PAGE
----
The parasympathetic ganglia are located at different regions in the body, such as in the head and neck region, thorax, abdomen, and in the pelvic region.

The head and neck region have four pairs of parasympathetic ganglia. These are;

  • Otic ganglia
  • Pterygopalatine or Sphenopalatine ganglia
  • Submandibullary ganglia
  • Ciliary ganglia

The other parasympathetic ganglia are present in different plexus present in different parts of the body such as mesenteric plexus, celiac plexus, pelvic plexus, etc.

Outflow or Output Tracts

The outflow tracts of the parasympathetic system are also in the form of postganglionic fibers. These fibers join the cranial nerves in the case of head and neck region and supply the target organs.

In the case of other peripheral parasympathetic ganglia, the postganglionic fibers may join a spinal nerve or may directly innervate the target organ.

Neurotransmitter

The entire parasympathetic system uses only one neurotransmitter, and that is acetylcholine. This neuron is released by the preganglionic as well as the postganglionic fibers of the parasympathetic tracts. Thus, acetylcholine is used throughout the tracts of the parasympathetic nervous system.

Example

Let us discuss an example of the parasympathetic tracts so that we understand the concept completely. Take an example of the process of urination.

The parasympathetic system is responsible for the process of urination. The urge to urinate arises in the brain and the signals are carried by the descending autonomic tracts to the intermediolateral nuclei in the spinal cord. These nuclei send preganglionic fibers to the parasympathetic ganglia located in the pelvic plexus.

The postganglionic fibers from pelvic plexus enter the pelvic nerves. These nerves innervate the detrusor muscle and contract it. The unopposed contraction of detrusor muscle results in the relaxation of internal sphincter and the bladder is emptied.

Pathologies

Many vital functions of the body are controlled by the autonomic nervous system. Any injury or damage to the autonomic tracts can result in a number of pathological conditions. Severe damage to the autonomic pathways can result in fatal conditions. Here, we will mention some important pathological conditions arising from the injury to the autonomic tracts.

Ptosis and Anopthalmos

Ptosis means dropping of eyelid and Anopthalmos means dry eyes. It results from damage to the superior cervical ganglion that provides autonomic innervation to the eyelid.

Loss of Accommodation and Pupillary Constriction

This results from any damage to the autonomic fibers contained in the oculomotor nerve.

Cardiac Arrest or Cardiac Shock

The contraction of the heart is under the control of the autonomic nervous system. The sympathetic system speeds up the heart rate whereas the parasympathetic system decreases it. Any imbalance in the two innervations due to damage to the vagus nerve or sympathetic fibers can result in lethal cardiac shock leading to cardiac arrest.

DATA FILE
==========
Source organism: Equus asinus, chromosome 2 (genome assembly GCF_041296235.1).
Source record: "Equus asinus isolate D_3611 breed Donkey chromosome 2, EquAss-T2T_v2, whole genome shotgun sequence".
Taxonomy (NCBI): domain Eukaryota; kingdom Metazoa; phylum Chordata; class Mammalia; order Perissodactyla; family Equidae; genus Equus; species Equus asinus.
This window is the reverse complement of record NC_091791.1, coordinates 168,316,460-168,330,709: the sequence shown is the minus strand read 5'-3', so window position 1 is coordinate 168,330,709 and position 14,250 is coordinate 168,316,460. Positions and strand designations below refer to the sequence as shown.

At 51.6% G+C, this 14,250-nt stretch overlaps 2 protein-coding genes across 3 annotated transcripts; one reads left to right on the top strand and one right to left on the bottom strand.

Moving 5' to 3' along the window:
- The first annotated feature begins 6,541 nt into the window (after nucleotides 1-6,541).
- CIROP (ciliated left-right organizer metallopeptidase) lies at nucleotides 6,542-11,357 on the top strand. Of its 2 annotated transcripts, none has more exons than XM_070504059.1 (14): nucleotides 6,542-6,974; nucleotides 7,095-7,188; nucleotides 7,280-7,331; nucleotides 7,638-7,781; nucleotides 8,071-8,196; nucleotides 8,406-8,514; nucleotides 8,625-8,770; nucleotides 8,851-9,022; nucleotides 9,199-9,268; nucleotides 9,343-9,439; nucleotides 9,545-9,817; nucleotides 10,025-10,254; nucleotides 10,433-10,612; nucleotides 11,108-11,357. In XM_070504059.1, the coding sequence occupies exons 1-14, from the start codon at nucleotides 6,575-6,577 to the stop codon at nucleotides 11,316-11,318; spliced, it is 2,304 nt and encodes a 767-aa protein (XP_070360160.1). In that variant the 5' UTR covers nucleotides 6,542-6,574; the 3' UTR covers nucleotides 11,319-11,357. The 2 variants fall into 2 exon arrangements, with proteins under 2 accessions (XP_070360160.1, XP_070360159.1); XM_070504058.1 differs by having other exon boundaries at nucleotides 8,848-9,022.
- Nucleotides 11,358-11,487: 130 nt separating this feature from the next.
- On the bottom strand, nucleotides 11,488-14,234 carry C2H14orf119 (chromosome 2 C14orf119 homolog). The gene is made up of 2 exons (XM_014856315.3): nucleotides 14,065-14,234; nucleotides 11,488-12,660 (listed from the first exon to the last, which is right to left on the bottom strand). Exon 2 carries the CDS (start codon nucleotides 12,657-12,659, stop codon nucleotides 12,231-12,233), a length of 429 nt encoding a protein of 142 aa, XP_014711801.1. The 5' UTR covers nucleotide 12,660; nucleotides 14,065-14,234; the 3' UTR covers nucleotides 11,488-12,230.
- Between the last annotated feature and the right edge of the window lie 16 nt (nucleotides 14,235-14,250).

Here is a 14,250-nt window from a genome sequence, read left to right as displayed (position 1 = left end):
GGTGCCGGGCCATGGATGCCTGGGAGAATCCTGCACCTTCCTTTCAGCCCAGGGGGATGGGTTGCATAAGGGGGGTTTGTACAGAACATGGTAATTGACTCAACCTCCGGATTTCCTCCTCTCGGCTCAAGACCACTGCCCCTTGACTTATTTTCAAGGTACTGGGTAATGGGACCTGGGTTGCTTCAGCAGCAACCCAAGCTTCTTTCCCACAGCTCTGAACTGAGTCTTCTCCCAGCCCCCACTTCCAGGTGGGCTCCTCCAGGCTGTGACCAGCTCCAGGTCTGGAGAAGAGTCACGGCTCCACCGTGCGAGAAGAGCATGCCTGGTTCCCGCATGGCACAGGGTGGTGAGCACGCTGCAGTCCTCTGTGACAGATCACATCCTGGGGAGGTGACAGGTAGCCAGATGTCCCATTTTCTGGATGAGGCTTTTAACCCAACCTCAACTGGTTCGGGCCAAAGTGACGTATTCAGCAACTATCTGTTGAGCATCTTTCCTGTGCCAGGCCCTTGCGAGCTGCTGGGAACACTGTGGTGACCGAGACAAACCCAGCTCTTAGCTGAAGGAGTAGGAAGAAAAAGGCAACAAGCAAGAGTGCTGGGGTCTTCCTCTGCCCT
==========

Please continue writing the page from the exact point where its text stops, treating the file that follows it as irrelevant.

Urge Incontinence

The process of urination is also under the control of the autonomic system. Any damage to the autonomic tracts that supply the bladder can result in urge incontinence or other abnormalities associated with the process of urination.

Summary

The autonomic tracts are the nerve fibers and pathways used by the autonomic nervous system in order to perform its functions.

The autonomic tracts consist of;

  • Sympathetic Tracts
  • Parasympathetic Tracts

The sympathetic tracts have preganglionic fibers in the thoracolumbar region of the spinal cord. They release acetylcholine.

The sympathetic ganglia are present in the form of a paravertebral chain of ganglia as well as individual ganglia around the major vessels and in different nerve plexes.

The postganglionic fibers join the spinal nerves or travel independently and supply the target organs. These fibers release epinephrine.

The parasympathetic tracts have preganglionic fibers arising from three different locations;

  • Tectum of Midbrain
  • Brain Stem
  • Sacral segment of Spinal Cord

The parasympathetic ganglia are present in different regions of the body such as pelvis, head and neck, mesenteric plexus, etc.

The postganglionic fibers arising from these ganglia join the cranial or spinal nerves, or travel independently and supply the target organs.

The only neurotransmitters used in the parasympathetic tracts is acetylcholine.

Any injury or damage to the autonomic tracts can result in a number of pathologies. The most common pathologies include;

  • Ptosis and Anopthalmos
  • Loss of accommodation
  • Loss of pupil reflex
  • Cardiac abnormalities
  • Urge incontinence

References

  1.  Schmidt, A; Thews, G (1989). “Autonomic Nervous System”. In Janig, W (ed.). Human Physiology (2 ed.). New York, NY: Springer-Verlag. pp. 333–370.
  2. Allostatic load notebook: Parasympathetic Function Archived 2012-08-19 at the Wayback Machine – 1999, MacArthur research network, UCSF
  3. Langley, J.N. (1921). The Autonomic Nervous System Part 1. Cambridge: W. Heffer.
  4. Jänig, Wilfrid (2008). Integrative action of the autonomic nervous system : neurobiology of homeostasis (Digitally printed version. ed.). Cambridge: Cambridge University Press. p. 13. ISBN 978052106754-6.
  5. Costanzo, Linda S. (2007). Physiology. Hagerstwon, MD: Lippincott Williams & Wilkins. p. 37ISBN 0-7817-7311-3.